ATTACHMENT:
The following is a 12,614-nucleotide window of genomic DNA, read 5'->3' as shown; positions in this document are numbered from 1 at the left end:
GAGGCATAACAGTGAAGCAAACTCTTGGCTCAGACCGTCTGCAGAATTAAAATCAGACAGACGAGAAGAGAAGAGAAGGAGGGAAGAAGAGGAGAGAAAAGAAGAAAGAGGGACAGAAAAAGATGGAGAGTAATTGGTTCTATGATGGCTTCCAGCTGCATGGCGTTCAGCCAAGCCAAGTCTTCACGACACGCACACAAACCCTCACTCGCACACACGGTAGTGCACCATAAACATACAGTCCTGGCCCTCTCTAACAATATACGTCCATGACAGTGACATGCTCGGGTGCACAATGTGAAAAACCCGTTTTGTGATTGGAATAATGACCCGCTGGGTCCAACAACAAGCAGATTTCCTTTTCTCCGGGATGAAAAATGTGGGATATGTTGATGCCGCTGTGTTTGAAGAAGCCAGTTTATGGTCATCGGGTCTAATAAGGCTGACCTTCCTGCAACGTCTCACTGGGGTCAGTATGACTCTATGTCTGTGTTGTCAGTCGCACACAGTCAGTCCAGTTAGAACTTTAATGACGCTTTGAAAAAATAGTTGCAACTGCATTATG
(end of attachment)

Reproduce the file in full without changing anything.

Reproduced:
The following is a 12,614-nucleotide window of genomic DNA, read 5'->3' as shown; positions in this document are numbered from 1 at the left end:
GAGGCATAACAGTGAAGCAAACTCTTGGCTCAGACCGTCTGCAGAATTAAAATCAGACAGACGAGAAGAGAAGAGAAGGAGGGAAGAAGAGGAGAGAAAAGAAGAAAGAGGGACAGAAAAAGATGGAGAGTAATTGGTTCTATGATGGCTTCCAGCTGCATGGCGTTCAGCCAAGCCAAGTCTTCACGACACGCACACAAACCCTCACTCGCACACACGGTAGTGCACCATAAACATACAGTCCTGGCCCTCTCTAACAATATACGTCCATGACAGTGACATGCTCGGGTGCACAATGTGAAAAACCCGTTTTGTGATTGGAATAATGACCCGCTGGGTCCAACAACAAGCAGATTTCCTTTTCTCCGGGATGAAAAATGTGGGATATGTTGATGCCGCTGTGTTTGAAGAAGCCAGTTTATGGTCATCGGGTCTAATAAGGCTGACCTTCCTGCAACGTCTCACTGGGGTCAGTATGACTCTATGTCTGTGTTGTCAGTCGCACACAGTCAGTCCAGTTAGAACTTTAATGACGCTTTGAAAAAATAGTTGCAACTGCATTATG